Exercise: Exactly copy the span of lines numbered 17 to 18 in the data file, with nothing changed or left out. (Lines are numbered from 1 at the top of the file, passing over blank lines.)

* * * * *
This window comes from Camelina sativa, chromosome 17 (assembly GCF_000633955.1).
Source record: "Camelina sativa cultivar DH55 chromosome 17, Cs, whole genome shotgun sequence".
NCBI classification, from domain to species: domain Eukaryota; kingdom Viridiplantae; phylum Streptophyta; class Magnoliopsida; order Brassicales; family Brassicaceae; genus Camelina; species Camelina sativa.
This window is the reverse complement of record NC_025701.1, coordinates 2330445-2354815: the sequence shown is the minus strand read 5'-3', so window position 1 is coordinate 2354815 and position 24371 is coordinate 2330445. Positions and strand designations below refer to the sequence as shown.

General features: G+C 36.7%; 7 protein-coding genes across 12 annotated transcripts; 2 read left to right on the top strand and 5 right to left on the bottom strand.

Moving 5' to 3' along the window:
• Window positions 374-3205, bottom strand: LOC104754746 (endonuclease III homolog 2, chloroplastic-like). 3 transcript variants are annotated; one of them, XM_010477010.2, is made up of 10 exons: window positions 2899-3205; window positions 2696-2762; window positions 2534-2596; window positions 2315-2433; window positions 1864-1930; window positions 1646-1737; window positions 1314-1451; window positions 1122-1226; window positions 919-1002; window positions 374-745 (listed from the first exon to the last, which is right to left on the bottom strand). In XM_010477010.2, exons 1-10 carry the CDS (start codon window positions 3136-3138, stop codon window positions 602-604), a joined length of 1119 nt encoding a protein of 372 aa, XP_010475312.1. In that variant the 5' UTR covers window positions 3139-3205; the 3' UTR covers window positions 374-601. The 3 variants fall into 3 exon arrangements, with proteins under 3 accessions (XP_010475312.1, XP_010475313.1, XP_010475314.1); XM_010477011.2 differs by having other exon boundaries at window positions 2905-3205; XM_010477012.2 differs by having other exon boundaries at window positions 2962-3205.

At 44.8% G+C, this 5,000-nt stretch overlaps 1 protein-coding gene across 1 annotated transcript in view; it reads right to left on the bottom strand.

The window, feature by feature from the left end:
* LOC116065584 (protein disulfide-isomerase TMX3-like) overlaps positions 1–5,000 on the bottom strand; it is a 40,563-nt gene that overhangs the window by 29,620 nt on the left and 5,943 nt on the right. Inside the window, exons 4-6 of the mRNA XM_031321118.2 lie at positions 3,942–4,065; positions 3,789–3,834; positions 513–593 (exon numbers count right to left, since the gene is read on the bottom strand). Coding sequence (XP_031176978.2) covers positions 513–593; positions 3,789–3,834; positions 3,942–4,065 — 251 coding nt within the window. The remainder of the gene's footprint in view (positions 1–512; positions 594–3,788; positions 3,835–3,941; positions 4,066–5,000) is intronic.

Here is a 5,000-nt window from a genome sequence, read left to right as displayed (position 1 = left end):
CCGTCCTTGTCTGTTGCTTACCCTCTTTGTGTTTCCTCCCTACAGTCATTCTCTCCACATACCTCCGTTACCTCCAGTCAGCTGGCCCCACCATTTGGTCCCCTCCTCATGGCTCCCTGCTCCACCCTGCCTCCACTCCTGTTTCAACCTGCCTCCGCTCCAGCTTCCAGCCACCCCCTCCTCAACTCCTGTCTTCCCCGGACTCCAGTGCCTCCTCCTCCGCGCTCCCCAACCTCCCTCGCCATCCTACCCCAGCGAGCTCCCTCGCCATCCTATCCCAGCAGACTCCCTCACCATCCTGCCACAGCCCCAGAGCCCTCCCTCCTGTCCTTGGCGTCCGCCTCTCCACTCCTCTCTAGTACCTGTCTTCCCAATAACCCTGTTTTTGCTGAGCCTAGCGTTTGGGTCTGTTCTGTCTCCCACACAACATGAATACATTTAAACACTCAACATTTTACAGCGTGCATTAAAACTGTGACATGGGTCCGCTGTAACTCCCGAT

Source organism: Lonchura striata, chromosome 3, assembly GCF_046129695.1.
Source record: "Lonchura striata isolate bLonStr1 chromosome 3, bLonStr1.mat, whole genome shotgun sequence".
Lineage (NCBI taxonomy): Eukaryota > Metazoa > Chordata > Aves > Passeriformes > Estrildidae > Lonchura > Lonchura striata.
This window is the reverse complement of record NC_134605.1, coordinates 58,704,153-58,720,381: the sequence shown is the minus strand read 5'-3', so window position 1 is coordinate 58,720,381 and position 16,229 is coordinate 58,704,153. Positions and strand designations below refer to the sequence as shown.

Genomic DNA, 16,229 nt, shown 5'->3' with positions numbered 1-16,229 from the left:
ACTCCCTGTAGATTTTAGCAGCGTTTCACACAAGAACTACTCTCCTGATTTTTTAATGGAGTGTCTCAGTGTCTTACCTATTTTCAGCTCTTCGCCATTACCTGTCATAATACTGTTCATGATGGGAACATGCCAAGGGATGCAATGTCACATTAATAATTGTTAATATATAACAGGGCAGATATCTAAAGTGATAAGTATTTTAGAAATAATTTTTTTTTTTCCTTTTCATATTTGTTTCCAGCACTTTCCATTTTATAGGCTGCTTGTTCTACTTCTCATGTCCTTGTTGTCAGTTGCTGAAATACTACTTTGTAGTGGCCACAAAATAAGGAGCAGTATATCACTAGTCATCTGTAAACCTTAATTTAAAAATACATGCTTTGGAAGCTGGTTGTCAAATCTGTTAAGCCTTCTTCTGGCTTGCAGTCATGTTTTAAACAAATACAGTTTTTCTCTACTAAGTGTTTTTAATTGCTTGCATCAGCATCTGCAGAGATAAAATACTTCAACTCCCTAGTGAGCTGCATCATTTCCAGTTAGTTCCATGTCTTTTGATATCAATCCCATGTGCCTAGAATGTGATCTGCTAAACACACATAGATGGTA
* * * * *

Genomic DNA, 16,229 nt, shown 5'->3' with positions numbered 1-16,229 from the left:
ACTCCCTGTAGATTTTAGCAGCGTTTCACACAAGAACTACTCTCCTGATTTTTTAATGGAGTGTCTCAGTGTCTTACCTATTTTCAGCTCTTCGCCATTACCTGTCATAATACTGTTCATGATGGGAACATGCCAAGGGATGCAATGTCACATTAATAATTGTTAATATATAACAGGGCAGATATCTAAAGTGATAAGTATTTTAGAAATAATTTTTTTTTTTCCTTTTCATATTTGTTTCCAGCACTTTCCATTTTATAGGCTGCTTGTTCTACTTCTCATGTCCTTGTTGTCAGTTGCTGAAATACTACTTTGTAGTGGCCACAAAATAAGGAGCAGTATATCACTAGTCATCTGTAAACCTTAATTTAAAAATACATGCTTTGGAAGCTGGTTGTCAAATCTGTTAAGCCTTCTTCTGGCTTGCAGTCATGTTTTAAACAAATACAGTTTTTCTCTACTAAGTGTTTTTAATTGCTTGCATCAGCATCTGCAGAGATAAAATACTTCAACTCCCTAGTGAGCTGCATCATTTCCAGTTAGTTCCATGTCTTTTGATATCAATCCCATGTGCCTAGAATGTGATCTGCTAAACACACATAGATGGTA